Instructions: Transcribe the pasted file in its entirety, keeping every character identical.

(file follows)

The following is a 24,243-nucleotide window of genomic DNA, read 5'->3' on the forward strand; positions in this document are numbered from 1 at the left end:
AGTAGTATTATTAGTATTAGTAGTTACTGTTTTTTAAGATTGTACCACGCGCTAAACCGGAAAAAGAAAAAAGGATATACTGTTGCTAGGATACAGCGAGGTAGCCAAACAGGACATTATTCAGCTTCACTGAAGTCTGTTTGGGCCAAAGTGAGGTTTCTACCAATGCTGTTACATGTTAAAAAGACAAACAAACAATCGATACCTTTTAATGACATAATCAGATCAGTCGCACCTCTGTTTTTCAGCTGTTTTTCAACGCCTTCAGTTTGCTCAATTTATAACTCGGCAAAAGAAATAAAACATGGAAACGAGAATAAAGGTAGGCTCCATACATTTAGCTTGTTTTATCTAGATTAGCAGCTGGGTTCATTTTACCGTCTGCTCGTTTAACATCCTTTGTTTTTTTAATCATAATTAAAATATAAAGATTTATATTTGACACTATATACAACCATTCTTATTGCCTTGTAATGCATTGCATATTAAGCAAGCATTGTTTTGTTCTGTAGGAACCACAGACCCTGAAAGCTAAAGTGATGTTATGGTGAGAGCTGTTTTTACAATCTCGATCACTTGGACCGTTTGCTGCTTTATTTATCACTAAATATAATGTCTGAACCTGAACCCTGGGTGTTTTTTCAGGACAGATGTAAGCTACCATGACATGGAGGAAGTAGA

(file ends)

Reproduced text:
The following is a 24,243-nucleotide window of genomic DNA, read 5'->3' on the forward strand; positions in this document are numbered from 1 at the left end:
AGTAGTATTATTAGTATTAGTAGTTACTGTTTTTTAAGATTGTACCACGCGCTAAACCGGAAAAAGAAAAAAGGATATACTGTTGCTAGGATACAGCGAGGTAGCCAAACAGGACATTATTCAGCTTCACTGAAGTCTGTTTGGGCCAAAGTGAGGTTTCTACCAATGCTGTTACATGTTAAAAAGACAAACAAACAATCGATACCTTTTAATGACATAATCAGATCAGTCGCACCTCTGTTTTTCAGCTGTTTTTCAACGCCTTCAGTTTGCTCAATTTATAACTCGGCAAAAGAAATAAAACATGGAAACGAGAATAAAGGTAGGCTCCATACATTTAGCTTGTTTTATCTAGATTAGCAGCTGGGTTCATTTTACCGTCTGCTCGTTTAACATCCTTTGTTTTTTTAATCATAATTAAAATATAAAGATTTATATTTGACACTATATACAACCATTCTTATTGCCTTGTAATGCATTGCATATTAAGCAAGCATTGTTTTGTTCTGTAGGAACCACAGACCCTGAAAGCTAAAGTGATGTTATGGTGAGAGCTGTTTTTACAATCTCGATCACTTGGACCGTTTGCTGCTTTATTTATCACTAAATATAATGTCTGAACCTGAACCCTGGGTGTTTTTTCAGGACAGATGTAAGCTACCATGACATGGAGGAAGTAGA